Why
bring
back
the
aether?



 
Robert
Close
 (robert.close@classicalmatter.org)
 
 First
of
all,
let’s
be
clear
that
by
the
term
“aether”
(sometimes
confusingly
spelled
as
 “ether”),
we
do
not
mean
a
new
form
of
matter.
Rather,
the
aether
is
simply
another
 name
for
the
“vacuum”
or
“space”
which
is
assumed
not
to
be
empty
or
void
but
to
 have
physical
properties
that
enable
the
existence
of
matter
and
determine
its
 physical
properties.
 
 The
motivation
for
considering
the
existence
of
an
aether
may
be
summed
up
in
one
 simple
question:
 
 Why
is
the
equation
for
waves
on
a
string
Lorentz‐covariant?

 
 The
answer
obviously
does
not
begin
with
Einstein’s
postulate
that
differently
 moving
observers
measure
a
single,
constant
speed
of
waves
on
a
string
(or
light
in
 a
vacuum).
Yet
the
only
theoretical
restriction
imposed
by
the
special
theory
of
 relativity
is
that
equations
of
matter
be
Lorentz‐covariant.
So
anyone
looking
for
a
 theory
of
matter
should
ask,
“How
can
I
derive
a
Lorentz‐covariant
theory?”
or
 “Where
do
Lorentz‐covariant
theories
come
from?”
The
obvious
answer
is
that
 Lorentz
covariance
is
a
property
of
waves
in
Galilean
space‐time,
with
the
key
 property
being
a
linear
relationship
between
the
curvature
(or
Laplacian)
and
the
 second
time
derivative
of
a
field
describing
the
perturbation.
 
 As
far
as
special
relativity
goes,
an
interpretation
of
matter
as
waves
in
a
deformable
 medium
offers
an
explanation
for
Einstein’s
postulate:
differently
moving
observers
 must
use
waves
to
make
their
measurements.

Since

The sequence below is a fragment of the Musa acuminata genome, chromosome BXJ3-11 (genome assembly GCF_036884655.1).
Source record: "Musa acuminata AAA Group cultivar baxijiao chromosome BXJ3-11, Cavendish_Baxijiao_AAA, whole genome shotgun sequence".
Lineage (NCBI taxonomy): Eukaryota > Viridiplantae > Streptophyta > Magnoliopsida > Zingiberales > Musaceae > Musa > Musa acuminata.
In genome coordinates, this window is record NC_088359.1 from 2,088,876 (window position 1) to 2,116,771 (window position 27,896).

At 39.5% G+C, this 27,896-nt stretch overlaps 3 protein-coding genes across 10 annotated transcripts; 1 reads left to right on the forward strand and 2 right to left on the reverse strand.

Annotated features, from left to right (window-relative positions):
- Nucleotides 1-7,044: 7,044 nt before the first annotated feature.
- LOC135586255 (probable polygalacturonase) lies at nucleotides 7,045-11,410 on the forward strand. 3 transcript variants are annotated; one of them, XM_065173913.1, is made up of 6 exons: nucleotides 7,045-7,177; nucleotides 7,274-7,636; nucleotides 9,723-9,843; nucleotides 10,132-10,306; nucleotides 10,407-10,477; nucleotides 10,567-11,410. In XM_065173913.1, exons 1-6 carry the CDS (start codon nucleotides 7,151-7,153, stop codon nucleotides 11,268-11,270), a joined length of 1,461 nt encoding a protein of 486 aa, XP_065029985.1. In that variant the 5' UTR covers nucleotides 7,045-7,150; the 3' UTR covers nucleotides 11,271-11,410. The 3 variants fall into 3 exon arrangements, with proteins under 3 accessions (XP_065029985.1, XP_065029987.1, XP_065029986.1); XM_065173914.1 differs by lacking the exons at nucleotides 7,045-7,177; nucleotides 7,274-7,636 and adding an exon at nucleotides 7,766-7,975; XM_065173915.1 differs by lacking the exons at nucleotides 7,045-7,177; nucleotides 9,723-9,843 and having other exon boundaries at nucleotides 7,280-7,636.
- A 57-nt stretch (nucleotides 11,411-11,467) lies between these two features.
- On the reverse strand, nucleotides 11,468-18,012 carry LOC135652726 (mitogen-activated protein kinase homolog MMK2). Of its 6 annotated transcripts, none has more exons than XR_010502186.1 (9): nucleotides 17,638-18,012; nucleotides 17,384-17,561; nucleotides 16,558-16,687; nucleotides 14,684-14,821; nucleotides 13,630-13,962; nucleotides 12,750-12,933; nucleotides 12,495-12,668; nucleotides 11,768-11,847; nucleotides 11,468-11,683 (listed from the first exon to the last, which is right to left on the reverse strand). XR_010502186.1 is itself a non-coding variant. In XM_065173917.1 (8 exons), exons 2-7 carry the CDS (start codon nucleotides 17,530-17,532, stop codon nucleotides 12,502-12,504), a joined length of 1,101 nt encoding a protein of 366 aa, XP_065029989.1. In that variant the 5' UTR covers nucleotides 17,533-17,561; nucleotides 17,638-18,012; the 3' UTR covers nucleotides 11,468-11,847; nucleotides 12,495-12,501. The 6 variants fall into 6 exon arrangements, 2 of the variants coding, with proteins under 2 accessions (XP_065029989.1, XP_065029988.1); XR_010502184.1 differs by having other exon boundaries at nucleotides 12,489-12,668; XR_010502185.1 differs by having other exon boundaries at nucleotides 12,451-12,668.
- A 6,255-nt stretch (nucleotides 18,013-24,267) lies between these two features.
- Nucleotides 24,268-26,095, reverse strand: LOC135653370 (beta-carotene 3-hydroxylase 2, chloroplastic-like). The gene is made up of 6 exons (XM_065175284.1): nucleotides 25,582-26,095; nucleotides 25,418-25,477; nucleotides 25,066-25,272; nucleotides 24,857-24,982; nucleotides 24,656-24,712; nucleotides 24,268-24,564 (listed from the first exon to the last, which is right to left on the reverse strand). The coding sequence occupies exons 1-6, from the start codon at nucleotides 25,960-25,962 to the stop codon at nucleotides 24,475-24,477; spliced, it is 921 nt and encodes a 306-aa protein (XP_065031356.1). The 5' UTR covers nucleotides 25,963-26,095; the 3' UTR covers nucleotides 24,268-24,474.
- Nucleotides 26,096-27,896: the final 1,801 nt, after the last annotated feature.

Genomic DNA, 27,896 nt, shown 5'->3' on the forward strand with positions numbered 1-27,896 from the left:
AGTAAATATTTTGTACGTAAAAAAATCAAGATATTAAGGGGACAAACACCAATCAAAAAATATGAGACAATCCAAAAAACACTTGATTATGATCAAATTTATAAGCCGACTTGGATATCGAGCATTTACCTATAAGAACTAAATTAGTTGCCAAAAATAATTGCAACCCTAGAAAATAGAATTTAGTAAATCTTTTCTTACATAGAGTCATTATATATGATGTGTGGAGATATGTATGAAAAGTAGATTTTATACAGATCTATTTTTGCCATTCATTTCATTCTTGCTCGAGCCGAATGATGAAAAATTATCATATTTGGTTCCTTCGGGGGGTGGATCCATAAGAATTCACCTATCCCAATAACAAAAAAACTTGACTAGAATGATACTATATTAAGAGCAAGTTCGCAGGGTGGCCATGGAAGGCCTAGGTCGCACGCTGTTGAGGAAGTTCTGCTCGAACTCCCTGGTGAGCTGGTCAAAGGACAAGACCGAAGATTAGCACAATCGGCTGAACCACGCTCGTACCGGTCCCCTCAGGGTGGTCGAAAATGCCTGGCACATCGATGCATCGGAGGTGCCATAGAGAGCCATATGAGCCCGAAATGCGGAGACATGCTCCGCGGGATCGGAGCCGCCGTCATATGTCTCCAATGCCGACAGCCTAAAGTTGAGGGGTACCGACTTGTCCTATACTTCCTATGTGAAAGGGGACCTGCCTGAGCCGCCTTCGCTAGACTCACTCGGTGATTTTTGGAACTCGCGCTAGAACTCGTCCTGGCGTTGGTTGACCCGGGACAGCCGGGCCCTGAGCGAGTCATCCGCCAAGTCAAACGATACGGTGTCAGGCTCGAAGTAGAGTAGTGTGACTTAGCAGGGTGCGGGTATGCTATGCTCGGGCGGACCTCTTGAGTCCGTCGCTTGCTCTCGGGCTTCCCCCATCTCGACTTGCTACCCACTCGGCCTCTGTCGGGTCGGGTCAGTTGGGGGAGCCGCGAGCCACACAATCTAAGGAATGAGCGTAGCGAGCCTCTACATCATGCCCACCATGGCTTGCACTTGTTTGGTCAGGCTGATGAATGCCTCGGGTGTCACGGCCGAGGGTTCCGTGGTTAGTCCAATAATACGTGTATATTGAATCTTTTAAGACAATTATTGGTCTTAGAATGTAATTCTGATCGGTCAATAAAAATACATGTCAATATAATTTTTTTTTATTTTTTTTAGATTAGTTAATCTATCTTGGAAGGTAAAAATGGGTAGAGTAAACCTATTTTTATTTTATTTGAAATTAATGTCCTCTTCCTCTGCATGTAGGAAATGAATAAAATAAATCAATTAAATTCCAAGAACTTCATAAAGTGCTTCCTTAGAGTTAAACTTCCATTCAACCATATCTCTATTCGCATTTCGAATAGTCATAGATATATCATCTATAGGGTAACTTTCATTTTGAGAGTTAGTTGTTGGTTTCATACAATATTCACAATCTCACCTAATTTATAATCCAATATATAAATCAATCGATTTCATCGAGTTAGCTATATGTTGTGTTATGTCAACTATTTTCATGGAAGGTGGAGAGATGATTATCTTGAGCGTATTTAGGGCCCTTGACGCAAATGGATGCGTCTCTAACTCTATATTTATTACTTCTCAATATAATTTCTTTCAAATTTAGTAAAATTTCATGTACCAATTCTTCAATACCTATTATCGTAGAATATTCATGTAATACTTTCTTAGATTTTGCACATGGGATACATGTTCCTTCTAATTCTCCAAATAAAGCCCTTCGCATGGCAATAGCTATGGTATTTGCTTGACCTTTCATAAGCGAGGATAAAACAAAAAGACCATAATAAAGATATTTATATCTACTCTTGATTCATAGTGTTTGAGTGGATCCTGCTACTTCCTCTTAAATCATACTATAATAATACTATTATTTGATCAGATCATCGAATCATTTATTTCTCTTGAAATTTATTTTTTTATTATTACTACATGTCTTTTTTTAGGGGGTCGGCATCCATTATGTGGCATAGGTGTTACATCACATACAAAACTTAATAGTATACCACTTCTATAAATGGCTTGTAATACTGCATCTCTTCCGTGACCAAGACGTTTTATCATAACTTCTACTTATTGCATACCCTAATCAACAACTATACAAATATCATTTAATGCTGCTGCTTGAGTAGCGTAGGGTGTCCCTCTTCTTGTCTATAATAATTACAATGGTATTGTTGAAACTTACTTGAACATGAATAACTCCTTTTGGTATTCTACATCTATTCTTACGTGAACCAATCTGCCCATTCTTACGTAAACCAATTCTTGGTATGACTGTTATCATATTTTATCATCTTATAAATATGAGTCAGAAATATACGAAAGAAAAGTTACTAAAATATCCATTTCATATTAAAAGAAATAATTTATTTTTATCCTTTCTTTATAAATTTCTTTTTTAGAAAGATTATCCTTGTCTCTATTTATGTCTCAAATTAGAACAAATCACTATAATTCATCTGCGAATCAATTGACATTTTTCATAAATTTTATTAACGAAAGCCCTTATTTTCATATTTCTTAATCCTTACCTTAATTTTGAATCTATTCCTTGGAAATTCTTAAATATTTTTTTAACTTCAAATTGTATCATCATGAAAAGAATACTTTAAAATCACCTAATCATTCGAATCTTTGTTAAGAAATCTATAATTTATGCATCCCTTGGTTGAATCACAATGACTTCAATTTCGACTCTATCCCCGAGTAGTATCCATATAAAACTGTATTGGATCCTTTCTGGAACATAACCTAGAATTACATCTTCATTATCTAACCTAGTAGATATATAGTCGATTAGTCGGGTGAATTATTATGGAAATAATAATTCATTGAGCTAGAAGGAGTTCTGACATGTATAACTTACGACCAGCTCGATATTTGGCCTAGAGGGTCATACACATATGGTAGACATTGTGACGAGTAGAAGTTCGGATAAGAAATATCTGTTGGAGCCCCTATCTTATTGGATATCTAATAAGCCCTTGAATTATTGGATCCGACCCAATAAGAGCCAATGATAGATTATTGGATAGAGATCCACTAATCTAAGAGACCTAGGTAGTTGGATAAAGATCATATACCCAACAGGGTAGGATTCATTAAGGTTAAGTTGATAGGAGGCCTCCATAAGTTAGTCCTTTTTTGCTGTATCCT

these
waves
propagate
at
the
 same
speed
as
light,
it
is
impossible
to
make
an
independent
measurement
of
the
 actual
speed
of
light.
In
other
words,
all
measurements
of
length
are
equivalent
to
 measuring
light
propagation
time,
and
the
speed
of
light
is
reduced
to
a
conversion
 factor
between
the
units
of
time
and
length.
This
fact
is
acknowledged
by
the
 modern
definition
of
the
meter
as
the
distance
light
travels
in
(1/c)
seconds.
Hence
 with
aether
theory,
special
relativity
is
a
derived
property
of
measurements
rather
 than
an
a
posteriori
principle
invented
to
explain
experimental
observations.

 
 Of
course,
there
is
more
to
physics
than
special
relativity.
A
successful
theory
of
 matter
must
also
explain
the
quantum
behavior
of
particles
and
gravity.
Gravity
is
 easily
understood
in
terms
of
an
aether,
since
general
relativity
attributes
physical
 properties
(such
as
curvature)
to
empty
space.
Many
authors
have
interpreted
 gravity
as
being
equivalent
to
wave
refraction
in
a
variable
medium.
Einstein
 himself
wrote,
“According
to
the
general
theory
of
relativity,
space
without
ether
is
 unthinkable.”
 


The
main
shortcoming
of
aether
theory
has
been
the
lack
of
a
mechanistic
 explanation
of
quantum
mechanics.
With
the
statistical
successes
of
successive
 quantum
theories,
physicists
have
almost
completely
abandoned
attempts
to
 formulate
a
mechanistic
theory
for
the
behavior
of
matter.
Yet
the
absence
of
a
 mechanistic
theory
only
means
that
such
a
theory
has
not
been
found
(as
Carl
Sagan
 once
said,
“lack
of
proof
is
not
proof
of
lack”).
There
is
no
reason
to
think
that
such
a
 theory
is
not
possible.
Indeed,
recent
developments
offer
promise
that
such
a
theory
 may
be
imminent.
 
 Books
on
quantum
mechanics
often
point
out
that
the
theory
explains
phenomena
 that
had
not
previously
been
explained
by
classical
physics.
This
is
true.
But
one
 should
ask
why
classical
physics
failed
to
explain
these
phenomena.
Was
it
because
 classical
models
are